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How does Frame Relay Work?

Last Updated : 23 Nov, 2021
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Frame Relay is a packet-switching network protocol that is designed to work at the data link layer of the network. It is used to connect Local Area Networks (LANs) and transmit data across Wide Area Networks (WANs). It is a better alternative to a point-to-point network for connecting multiple nodes that require separate dedicated links to be established between each pair of nodes. It allows transmission of different size packets and dynamic bandwidth allocation. Also, it provides a congestion control mechanism to reduce the network overheads due to congestion. It does not have an error control and flow management mechanism.

Frame Relay Network


Frame relay switches set up virtual circuits to connect multiple LANs to build a WAN. Frame relay transfers data between LANs across WAN by dividing the data in packets known as frames and transmitting these packets across the network. It supports communication with multiple LANs over the shared physical links or private lines.

Frame relay network is established between Local Area Networks (LANs) border devices such as routers and service provider network that connects all the LAN networks. Each LAN has an access link that connects routers of LAN to the service provider network terminated by the frame relay switch. The access link is the private physical link used for communication with other LAN networks over WAN. The frame relay switch is responsible for terminating the access link and providing frame relay services. 

For data transmission, LAN’s router (or other border device linked with access link) sends the data packets over the access link. The packet sent by LAN is examined by a frame relay switch to get the Data Link Connection Identifier (DLCI) which indicates the destination of the packet. Frame relay switch already has the information about addresses of the LANs connected to the network hence it identifies the destination LAN by looking at DLCI of the data packet. DLCI basically identifies the virtual circuit (i.e. logical path between nodes that doesn’t really exist) between source and destination network. It configures and transmits the packet to frame relay switch of destination LAN which in turn transfers the data packet to destination LAN by sending it over its respective access link. Hence, in this way, a LAN is connected with multiple other LANs by sharing a single physical link for data transmission.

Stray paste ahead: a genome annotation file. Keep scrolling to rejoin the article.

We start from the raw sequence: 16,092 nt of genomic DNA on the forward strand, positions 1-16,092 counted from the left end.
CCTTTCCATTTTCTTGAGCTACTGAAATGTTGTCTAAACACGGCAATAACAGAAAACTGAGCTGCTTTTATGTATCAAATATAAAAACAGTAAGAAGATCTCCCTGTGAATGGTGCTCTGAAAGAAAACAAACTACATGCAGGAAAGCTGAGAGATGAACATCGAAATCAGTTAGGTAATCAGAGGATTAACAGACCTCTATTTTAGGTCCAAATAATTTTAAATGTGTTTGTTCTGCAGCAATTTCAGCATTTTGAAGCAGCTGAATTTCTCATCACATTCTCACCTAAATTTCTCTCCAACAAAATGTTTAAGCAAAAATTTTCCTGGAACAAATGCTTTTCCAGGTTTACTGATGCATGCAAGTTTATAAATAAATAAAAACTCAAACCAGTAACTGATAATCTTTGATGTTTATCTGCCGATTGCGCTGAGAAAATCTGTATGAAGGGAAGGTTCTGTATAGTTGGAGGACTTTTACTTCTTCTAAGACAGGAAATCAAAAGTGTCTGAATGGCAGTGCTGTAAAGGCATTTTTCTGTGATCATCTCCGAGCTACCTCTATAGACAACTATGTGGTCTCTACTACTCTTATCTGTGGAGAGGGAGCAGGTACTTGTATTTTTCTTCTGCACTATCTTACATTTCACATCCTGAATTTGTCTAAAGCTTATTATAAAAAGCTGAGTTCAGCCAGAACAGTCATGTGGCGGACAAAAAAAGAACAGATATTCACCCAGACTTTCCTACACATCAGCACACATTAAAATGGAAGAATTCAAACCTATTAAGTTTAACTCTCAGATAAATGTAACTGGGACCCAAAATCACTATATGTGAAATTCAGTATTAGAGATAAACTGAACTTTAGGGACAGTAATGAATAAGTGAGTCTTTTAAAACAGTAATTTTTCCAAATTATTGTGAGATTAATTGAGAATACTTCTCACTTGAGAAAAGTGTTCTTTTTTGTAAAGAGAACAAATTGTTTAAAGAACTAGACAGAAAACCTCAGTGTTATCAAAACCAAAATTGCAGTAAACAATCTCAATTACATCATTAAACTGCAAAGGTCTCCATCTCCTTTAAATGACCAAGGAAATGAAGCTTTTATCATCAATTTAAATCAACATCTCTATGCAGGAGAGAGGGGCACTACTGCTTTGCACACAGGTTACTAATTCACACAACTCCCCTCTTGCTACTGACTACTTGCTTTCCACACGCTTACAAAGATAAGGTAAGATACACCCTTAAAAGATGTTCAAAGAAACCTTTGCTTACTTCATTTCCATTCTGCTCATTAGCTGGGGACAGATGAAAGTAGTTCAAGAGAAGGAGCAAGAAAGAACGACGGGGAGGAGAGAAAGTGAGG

Frame relay also deals with congestion within a network. Following methods are used to identify congestion within a network:

  1. Forward Explicit Congestion Network (FECN) –
    FECN is a part of the frame header that is used to notify the destination about the congestion in the network. Whenever a frame experiences congestion while transmission, the frame relay switch of the destination network sets the FECN bit of the packet that allows the destination to identify that packet has experienced some congestion while transmission.
  2. Backward Explicit Congestion Network (BECN) –
    BECN is a part of the frame header that is used to notify the source about the congestion in the network. Whenever a frame experiences congestion while transmission, the destination sends a frame back to the source with a set BECN bit that allows the source to identify that packet that was transmitted had experienced some congestion while reaching out to the destination. Once, source identifies congestion in the virtual circuit, it slows down to transmission to avoid network overhead.
  3. Discard Eligibility (DE) –
    DE is a part of the frame header that is used to indicate the priority for discarding the packets. If the source is generating a huge amount of traffic on the certain virtual network then it can set DE bits of less significant packets to indicate the high priority for discarding the packets in case of network overhead. Packets with set DE bits are discarded before the packets with unset DE bits in case of congestion within a network.


  1. Permanent Virtual Circuit (PVC) –
    These are the permanent connections between frame relay nodes that exist for long durations. They are always available for communication even if they are not in use. These connections are static and do not change with time.
  2. Switched Virtual Circuit (SVC) –
    These are the temporary connections between frame relay nodes that exist for the duration for which nodes are communicating with each other and are closed/ discarded after the communication. These connections are dynamically established as per the requirements.


  1. High speed
  2. Scalable
  3. Reduced network congestion
  4. Cost-efficient
  5. Secured connection


  1. Lacks error control mechanism
  2. Delay in packet transfer
  3. Less reliable

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